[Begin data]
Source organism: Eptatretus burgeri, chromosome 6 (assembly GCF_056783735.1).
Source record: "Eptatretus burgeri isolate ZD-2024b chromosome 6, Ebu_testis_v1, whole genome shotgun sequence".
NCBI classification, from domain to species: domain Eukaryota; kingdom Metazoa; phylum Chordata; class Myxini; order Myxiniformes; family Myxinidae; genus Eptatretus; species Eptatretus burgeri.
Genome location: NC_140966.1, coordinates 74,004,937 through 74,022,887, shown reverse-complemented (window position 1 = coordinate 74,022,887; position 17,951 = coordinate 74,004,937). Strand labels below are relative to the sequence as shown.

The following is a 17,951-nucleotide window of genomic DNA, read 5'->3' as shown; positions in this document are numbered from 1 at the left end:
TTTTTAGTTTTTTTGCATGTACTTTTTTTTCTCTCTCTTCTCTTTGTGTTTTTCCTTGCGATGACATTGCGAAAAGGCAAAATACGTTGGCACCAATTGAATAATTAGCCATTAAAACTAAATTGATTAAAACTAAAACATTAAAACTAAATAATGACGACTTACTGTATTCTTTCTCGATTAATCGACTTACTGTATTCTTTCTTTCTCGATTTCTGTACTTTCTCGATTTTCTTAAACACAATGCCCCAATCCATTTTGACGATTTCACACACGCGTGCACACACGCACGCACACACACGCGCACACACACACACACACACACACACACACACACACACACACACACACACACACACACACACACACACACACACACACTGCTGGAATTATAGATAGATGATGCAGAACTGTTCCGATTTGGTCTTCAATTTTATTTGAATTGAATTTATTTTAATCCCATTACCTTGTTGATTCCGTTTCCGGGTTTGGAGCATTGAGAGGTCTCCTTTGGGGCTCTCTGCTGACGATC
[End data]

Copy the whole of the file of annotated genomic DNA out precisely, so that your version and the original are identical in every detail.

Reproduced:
Source organism: Eptatretus burgeri, chromosome 6 (assembly GCF_056783735.1).
Source record: "Eptatretus burgeri isolate ZD-2024b chromosome 6, Ebu_testis_v1, whole genome shotgun sequence".
NCBI classification, from domain to species: domain Eukaryota; kingdom Metazoa; phylum Chordata; class Myxini; order Myxiniformes; family Myxinidae; genus Eptatretus; species Eptatretus burgeri.
Genome location: NC_140966.1, coordinates 74,004,937 through 74,022,887, shown reverse-complemented (window position 1 = coordinate 74,022,887; position 17,951 = coordinate 74,004,937). Strand labels below are relative to the sequence as shown.

The following is a 17,951-nucleotide window of genomic DNA, read 5'->3' as shown; positions in this document are numbered from 1 at the left end:
TTTTTAGTTTTTTTGCATGTACTTTTTTTTCTCTCTCTTCTCTTTGTGTTTTTCCTTGCGATGACATTGCGAAAAGGCAAAATACGTTGGCACCAATTGAATAATTAGCCATTAAAACTAAATTGATTAAAACTAAAACATTAAAACTAAATAATGACGACTTACTGTATTCTTTCTCGATTAATCGACTTACTGTATTCTTTCTTTCTCGATTTCTGTACTTTCTCGATTTTCTTAAACACAATGCCCCAATCCATTTTGACGATTTCACACACGCGTGCACACACGCACGCACACACACGCGCACACACACACACACACACACACACACACACACACACACACACACACACACACACACACACACACACACACACACACTGCTGGAATTATAGATAGATGATGCAGAACTGTTCCGATTTGGTCTTCAATTTTATTTGAATTGAATTTATTTTAATCCCATTACCTTGTTGATTCCGTTTCCGGGTTTGGAGCATTGAGAGGTCTCCTTTGGGGCTCTCTGCTGACGATC